Udine, the night of Tuesday, May 31st 1949. Dino Buzzati writes. . .
The line for the intermediate sprint at the gates of Trieste was on the stupendous seaside promenade. Leoni, with one of his bird-like jumps, - you can see him breaking away suddenly from the lead group, his arms curved over the handlebars, looking just like a kite plummeting down on its prey - took the sprint ahead of Casola and Conte. Brought to life by the sprint, the cyclists entered the city, and at that point the atmosphere of the Giro suddenly changed.
All at once, there was no longer any difference between one racer and another . . . Bartali was on the same level as Carollo, Coppi equal to Malabrocca, Leoni to Brasola. We were suddenly met by fantastic crowds, appearing out of nowhere, swarming on roof terraces, a jubilant population raining flowers from the sky, and flags, flags again and again. There was no longer any difference between the great champions and the boorish commoners, nor between the racers and members of the caravan; the same applied to Ronconi and the motorcycle messenger, Cottur and us, the reporters - we were truly equal.
Because we were all Italians.
Everything that had happened before that moment lost importance - the fact that Bartali and Coppi had not yet done battle; that ever since Venice, the race had proceeded slowly, with only a few brief thrills at the sprints, where the winners were Bevilacqua, Casola, Pasquetti, De Santi, Cottur; and that, thanks to the one-minute time bonus for those intermediate sprints, the "virtual" pink jersey had passed from the shoulders of Fazio to those of Leoni. For several minutes the overall classification had no importance, neither did the strategies of the different teams, nor the aspirations of the Giants, nor the dreams of the young novices. One single thought dominated; even the Champions understood, and they pedaled as if they were on parade, forgetting their rivalries.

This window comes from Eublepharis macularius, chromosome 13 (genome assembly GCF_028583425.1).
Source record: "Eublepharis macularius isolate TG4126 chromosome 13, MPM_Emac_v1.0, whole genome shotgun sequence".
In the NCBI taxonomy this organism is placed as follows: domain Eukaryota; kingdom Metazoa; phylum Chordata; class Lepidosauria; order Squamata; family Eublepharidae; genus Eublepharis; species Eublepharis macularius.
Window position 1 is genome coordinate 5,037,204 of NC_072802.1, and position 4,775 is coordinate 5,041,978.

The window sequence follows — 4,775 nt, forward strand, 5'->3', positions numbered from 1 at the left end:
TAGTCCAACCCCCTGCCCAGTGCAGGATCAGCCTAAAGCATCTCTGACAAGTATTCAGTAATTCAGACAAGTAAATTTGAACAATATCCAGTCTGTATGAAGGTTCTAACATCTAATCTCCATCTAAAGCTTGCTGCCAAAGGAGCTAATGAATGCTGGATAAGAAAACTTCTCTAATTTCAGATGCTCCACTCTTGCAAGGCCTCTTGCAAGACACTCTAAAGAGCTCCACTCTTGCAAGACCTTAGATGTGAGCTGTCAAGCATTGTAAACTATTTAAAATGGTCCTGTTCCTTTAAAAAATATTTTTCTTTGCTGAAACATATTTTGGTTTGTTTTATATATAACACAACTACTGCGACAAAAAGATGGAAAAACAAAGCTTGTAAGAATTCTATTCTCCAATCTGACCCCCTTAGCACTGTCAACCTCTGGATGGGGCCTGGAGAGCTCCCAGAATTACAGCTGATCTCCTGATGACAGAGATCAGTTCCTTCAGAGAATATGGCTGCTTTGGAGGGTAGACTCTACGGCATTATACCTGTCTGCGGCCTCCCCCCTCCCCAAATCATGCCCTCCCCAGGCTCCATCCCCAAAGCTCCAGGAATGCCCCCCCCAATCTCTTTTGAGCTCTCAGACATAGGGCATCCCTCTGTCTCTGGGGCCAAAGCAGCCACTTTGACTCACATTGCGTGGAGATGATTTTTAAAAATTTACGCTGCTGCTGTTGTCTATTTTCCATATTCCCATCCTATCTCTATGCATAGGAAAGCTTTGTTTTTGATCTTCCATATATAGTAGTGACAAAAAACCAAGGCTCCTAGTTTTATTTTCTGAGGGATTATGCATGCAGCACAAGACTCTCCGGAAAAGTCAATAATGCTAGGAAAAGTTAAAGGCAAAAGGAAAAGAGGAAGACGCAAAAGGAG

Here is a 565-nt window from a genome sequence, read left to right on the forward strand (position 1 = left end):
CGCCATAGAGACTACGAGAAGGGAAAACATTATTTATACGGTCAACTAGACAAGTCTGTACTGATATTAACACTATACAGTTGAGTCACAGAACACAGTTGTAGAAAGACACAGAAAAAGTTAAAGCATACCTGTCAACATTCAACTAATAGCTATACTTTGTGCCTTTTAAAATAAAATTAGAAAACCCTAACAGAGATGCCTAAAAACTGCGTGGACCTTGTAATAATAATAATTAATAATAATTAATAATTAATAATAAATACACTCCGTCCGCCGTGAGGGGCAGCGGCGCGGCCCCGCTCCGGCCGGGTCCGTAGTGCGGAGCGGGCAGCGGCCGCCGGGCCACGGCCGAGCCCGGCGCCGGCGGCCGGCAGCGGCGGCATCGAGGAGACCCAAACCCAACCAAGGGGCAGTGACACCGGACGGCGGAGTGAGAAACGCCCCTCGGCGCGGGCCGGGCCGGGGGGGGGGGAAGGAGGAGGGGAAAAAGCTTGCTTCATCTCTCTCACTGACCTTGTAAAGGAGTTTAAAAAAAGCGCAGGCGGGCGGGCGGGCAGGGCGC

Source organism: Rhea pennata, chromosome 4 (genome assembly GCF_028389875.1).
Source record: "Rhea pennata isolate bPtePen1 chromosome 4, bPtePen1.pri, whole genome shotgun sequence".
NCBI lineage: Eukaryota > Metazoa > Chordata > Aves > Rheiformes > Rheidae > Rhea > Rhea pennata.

The Giro had come to Trieste three years ago, one day before the United Nations declared it a Free Territory. At Pieris the riders had been assaulted, a notorious event which magnified the poignancy of that day. There had been extraordinary demonstrations in the city, a sort of farewell to the Italian homeland, and those who were present tell of how even the most unfeeling people wept like children.
Today, three years later, it was almost like a reunion for the people of Trieste, moments of tremendous joy and, at the same time, of bitterness because we went by like a whirlwind: no sooner were we sighted than we had vanished, like someone welcoming a brother unexpectedly returning from a long exile, who is about to kiss him, then realizes that he has barely had time to enter the house before he must leave again.
At about two o'clock today Trieste was stirringly splendid, with its delicate cobalt-blue sea, a white-hot sun, and flags waving as far as the eye could see: red, white and green fluttered everywhere. It's been a long time since we'd seen such a sight.
They shouted "Hurrah for Coppi!", but it was something else they wanted to say.
"Hurrah for Bartali!" but it was something else they were referring to, not Bartali.
"Hurrah for the Giro's little guys!"
"Hurrah for Cottur. Hurrah for Leoni!" they shouted, and it was always something else the people of Trieste referred to today - something that had far more grandeur, something that's felt more painfully, something that they had now become accustomed to keeping well-hidden within themselves. Today, they could at last roar it openly, and the racers with numbers on their backs understood they had all become equal, that they were only Italians, no longer champions, locomotives, human bullets. As one, they push forward amid all those powerful waves of affection, forgetting they were rivals.